The captain of an oil industry tugboat that ran around on Alaska’s infamous Bligh Reef in late 2009 was playing a video game at the time of the wreck, a U.S. Coast Guard investigation has found.
The Coast Guard report says there was confusion between the captain and a crewman as to who had control of the boat, and that numerous company policies were violated aboard the tug Pathfinder, part of the Crowley Maritime tanker assist and escort fleet at Valdez.
The 136-foot Pathfinder, with a crew of six, had been out scouting for drifting ice, a potential danger to oil tankers, and was headed back to port when it ran onto Bligh Reef about 6:15 p.m. Dec. 23, 2009.
The tug remained afloat, but the grounding breached fuel tanks and 6,410 gallons of diesel spilled, forcing a massive cleanup.
Bligh Reef is a chartered navigational hazard in Prince William Sound. It gained worldwide notoriety in 1989 when the oil tanker Exxon Valdez ran onto the reef, spilling nearly 11 million gallons of crude oil.
The Coast Guard report says the captain of the Pathfinder, Ronald Eugene Monsen, had just changed course and speeded up the tug, doing so without verifying the position of the vessel. He then turned to a computer to play video games, his back to the forward bridge window.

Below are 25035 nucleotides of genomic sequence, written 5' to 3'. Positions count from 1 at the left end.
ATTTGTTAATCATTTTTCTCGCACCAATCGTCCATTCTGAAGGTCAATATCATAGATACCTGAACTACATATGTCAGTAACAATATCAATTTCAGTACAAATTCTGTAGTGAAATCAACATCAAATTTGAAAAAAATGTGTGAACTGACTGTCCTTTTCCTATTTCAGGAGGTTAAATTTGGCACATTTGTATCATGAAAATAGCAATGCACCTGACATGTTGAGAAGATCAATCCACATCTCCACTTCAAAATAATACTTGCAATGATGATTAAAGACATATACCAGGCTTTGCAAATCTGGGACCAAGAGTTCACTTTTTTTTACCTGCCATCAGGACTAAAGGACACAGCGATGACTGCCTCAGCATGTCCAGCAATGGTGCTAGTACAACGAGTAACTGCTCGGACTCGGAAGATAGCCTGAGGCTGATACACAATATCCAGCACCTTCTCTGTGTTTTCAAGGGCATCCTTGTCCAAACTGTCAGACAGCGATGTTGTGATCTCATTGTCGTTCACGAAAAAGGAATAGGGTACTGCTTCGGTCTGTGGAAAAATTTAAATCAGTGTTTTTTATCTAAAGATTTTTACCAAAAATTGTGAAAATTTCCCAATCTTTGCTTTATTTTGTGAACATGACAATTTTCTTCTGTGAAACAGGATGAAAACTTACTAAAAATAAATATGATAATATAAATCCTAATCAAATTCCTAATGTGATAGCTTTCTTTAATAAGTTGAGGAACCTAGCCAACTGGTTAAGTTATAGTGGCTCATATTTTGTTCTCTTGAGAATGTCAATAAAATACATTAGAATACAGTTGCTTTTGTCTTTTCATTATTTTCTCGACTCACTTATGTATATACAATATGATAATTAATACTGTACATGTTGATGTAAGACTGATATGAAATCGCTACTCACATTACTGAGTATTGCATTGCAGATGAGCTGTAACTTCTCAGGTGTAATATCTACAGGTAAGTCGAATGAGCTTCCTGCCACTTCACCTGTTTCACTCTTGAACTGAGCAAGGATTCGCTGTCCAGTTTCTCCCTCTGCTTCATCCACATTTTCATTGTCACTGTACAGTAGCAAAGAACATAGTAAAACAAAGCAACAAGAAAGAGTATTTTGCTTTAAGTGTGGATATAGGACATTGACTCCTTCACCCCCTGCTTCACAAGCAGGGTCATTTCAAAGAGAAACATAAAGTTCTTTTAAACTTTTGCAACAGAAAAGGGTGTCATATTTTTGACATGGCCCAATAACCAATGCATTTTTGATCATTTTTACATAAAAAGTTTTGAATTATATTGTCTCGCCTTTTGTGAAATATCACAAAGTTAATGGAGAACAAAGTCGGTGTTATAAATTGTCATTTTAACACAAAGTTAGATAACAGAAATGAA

Monsen “deliberately violated company policy and used the vessel’s computer to play hearts or other games, directly after changing course and speed. The Master’s actions left the vessel’s position unknown, other than an assumption made by the Master on the vessel’s previous course,” the report says.
The captain and the second mate each believed the other “had the conn” at the time of the grounding, the Coast Guard report says.
Monsen had 33 years in the industry, had worked on the Pathfinder for more than 10 years, and was planning to retire within eight months, the report says.
Coast Guard investigators gathered evidence for enforcement actions against Monsen as well as Crowley, the report indicates.
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